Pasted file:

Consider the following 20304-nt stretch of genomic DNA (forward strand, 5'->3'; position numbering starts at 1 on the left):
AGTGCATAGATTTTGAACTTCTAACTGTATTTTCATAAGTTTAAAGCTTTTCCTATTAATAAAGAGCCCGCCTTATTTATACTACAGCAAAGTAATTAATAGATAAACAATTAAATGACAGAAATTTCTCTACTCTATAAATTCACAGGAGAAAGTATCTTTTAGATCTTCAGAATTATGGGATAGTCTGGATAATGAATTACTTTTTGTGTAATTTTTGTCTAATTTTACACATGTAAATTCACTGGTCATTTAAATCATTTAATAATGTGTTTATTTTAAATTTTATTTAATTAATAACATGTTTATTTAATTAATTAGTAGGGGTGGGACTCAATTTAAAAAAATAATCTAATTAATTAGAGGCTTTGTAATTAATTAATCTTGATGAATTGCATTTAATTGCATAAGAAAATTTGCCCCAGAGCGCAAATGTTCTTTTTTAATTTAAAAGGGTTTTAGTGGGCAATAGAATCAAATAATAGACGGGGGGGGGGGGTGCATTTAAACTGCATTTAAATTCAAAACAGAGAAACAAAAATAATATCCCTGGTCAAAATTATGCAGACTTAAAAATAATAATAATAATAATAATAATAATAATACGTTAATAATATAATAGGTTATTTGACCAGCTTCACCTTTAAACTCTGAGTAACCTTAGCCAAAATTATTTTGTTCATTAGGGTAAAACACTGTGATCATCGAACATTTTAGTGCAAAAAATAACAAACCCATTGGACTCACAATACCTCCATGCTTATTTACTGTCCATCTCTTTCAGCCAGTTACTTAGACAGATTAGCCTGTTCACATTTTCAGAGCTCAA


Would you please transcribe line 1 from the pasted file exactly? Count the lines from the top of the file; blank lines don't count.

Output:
Consider the following 20304-nt stretch of genomic DNA (forward strand, 5'->3'; position numbering starts at 1 on the left):